CALIFORNIA (Reuters) - One of the smallest organisms on the planet could soon be used to combat a looming global food crisis.
Scientists in California hope genetically engineered micro-algae could be the food of the future, and they've taken a step closer to that reality with an outdoor field trial approved by the US Environmental Protection Agency.
The scientists inserted two genes into the algae - one a fluorescent protein to make the tiny organisms visible and a second to change their fatty acid profile.
"The world, in fact, is not short of calories. What they're short of is proteins and essential fatty acids. And that's the thing that algae naturally accumulate," said Stephen Mayfield, professor of biology and algae geneticist at the University of California San Diego.
The field trial showed that the genetically modified algae can be successfully cultivated outdoors without damaging the native algae populations that produce much of the oxygen on earth.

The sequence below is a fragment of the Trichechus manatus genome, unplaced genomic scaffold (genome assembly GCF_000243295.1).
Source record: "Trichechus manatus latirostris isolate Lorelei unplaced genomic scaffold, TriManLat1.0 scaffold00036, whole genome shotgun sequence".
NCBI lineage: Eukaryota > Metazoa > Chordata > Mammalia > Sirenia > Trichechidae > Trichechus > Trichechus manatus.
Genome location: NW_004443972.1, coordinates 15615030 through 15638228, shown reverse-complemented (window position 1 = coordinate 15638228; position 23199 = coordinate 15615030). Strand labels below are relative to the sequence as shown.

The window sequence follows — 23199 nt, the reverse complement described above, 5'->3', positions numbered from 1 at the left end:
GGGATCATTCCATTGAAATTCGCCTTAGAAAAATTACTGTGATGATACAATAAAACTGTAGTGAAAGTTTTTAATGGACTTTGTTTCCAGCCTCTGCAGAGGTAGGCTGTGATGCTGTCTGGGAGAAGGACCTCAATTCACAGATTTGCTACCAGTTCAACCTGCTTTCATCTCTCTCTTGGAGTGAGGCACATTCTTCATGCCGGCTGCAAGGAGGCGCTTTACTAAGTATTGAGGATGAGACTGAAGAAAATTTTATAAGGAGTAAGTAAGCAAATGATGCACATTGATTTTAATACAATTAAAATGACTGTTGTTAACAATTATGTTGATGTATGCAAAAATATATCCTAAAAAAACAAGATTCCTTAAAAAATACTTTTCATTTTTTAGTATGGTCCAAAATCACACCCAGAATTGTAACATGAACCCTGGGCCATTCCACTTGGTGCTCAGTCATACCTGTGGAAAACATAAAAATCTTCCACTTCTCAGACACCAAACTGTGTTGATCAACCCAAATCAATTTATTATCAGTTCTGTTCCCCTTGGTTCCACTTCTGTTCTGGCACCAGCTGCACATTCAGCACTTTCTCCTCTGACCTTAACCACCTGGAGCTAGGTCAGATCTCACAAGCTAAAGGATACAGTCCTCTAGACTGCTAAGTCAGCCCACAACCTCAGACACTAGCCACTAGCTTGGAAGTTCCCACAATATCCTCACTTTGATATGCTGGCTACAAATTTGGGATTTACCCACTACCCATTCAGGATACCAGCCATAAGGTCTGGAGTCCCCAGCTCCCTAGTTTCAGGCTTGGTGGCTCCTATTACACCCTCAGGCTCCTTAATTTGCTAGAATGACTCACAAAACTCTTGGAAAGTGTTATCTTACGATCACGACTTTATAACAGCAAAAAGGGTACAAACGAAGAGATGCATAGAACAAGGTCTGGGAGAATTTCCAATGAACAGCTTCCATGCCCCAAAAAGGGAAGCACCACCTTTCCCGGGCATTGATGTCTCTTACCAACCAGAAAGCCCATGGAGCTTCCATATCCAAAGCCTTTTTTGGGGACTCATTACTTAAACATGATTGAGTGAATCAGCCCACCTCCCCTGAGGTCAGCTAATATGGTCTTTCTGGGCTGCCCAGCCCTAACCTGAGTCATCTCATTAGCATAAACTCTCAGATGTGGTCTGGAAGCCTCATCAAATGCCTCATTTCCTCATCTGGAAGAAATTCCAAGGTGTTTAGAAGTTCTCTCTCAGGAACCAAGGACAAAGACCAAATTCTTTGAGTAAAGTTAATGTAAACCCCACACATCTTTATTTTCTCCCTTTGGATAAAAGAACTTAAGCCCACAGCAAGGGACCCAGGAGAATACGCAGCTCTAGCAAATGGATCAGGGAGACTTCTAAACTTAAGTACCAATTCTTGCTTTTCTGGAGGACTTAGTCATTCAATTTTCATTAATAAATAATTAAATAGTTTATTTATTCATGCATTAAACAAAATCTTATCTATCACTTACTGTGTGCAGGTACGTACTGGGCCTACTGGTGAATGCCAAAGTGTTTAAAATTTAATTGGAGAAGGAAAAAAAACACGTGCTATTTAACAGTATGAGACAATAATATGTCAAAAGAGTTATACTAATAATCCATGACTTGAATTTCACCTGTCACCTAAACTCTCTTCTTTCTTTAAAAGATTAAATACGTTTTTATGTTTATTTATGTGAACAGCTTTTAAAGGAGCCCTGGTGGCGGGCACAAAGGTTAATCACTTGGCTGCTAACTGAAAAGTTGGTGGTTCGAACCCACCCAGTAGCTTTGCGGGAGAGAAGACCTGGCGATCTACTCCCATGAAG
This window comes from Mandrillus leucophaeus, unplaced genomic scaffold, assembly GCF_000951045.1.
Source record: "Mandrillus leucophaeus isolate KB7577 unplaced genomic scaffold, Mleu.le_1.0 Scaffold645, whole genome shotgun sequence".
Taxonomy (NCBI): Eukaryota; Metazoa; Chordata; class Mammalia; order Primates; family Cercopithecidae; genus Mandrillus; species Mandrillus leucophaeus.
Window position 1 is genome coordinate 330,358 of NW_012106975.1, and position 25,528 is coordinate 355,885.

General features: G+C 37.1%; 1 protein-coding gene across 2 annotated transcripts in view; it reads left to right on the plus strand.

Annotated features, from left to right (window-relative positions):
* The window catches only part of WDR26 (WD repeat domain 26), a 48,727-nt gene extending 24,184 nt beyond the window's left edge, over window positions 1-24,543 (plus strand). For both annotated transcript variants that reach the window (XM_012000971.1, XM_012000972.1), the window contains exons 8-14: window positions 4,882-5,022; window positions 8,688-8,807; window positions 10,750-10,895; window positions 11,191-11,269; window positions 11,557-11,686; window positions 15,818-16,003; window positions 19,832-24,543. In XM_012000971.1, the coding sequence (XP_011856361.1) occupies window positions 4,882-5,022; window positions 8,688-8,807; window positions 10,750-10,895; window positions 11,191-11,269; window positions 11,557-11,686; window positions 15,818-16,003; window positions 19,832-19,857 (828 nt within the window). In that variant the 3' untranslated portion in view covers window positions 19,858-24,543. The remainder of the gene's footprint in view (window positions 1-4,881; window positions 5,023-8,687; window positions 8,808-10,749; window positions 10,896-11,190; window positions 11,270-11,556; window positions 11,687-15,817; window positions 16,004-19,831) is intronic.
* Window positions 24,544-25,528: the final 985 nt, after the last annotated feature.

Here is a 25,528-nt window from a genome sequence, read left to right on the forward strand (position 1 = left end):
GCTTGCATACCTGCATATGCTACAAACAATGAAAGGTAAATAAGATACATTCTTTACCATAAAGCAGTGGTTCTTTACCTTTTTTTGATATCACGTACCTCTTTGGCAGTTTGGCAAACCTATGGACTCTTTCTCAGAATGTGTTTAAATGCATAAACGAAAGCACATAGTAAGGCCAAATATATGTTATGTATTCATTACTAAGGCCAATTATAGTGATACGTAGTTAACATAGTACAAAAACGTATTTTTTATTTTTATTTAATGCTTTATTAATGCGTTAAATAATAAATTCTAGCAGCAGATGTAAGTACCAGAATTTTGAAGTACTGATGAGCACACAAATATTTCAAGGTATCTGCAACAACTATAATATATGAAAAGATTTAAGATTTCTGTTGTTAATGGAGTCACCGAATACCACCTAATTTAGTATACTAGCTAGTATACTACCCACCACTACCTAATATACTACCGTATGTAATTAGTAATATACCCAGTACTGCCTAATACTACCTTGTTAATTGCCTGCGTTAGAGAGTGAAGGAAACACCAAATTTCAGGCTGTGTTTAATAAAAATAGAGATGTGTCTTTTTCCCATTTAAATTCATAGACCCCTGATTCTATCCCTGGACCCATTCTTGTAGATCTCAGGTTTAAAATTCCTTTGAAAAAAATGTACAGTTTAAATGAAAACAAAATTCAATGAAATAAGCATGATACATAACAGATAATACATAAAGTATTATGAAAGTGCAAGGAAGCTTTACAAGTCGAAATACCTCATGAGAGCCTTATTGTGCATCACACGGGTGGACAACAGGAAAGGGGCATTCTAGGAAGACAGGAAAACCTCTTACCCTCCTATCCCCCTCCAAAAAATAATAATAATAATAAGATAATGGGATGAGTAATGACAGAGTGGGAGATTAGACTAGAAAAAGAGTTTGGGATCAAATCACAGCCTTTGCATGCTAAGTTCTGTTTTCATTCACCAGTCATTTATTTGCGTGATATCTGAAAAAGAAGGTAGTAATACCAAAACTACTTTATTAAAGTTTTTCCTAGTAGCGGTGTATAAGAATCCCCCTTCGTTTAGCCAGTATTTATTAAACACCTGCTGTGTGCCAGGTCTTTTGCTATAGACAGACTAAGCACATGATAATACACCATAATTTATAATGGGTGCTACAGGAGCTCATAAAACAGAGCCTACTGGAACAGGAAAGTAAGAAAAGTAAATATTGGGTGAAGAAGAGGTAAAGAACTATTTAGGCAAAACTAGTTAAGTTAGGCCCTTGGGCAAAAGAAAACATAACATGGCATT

According to a recent report by the Food Security Information Network, global food crises are worsening, with conditions likely to deteriorate further this year in some areas.
The researchers hope algae, which can be grown on non-arable land with nothing but sunlight, air and water, can help meet the ever-increasing demand for food and alleviate the risk of famine.
"For us, you know, the world's a pretty good place. I can go and I can buy a hamburger, I can go and buy fish, I can go and buy anything I want. It's getting more expensive every year but, by and large, it hasn't really impacted us yet. But for the bottom three billion people on the planet that's not really an option. So, algae gives us an opportunity to produce protein and greatly reduce costs with a much smaller environmental footprint," said Prof Mayfield.
And that, say the researchers, could help feed a growing population while protecting the planet at the same time.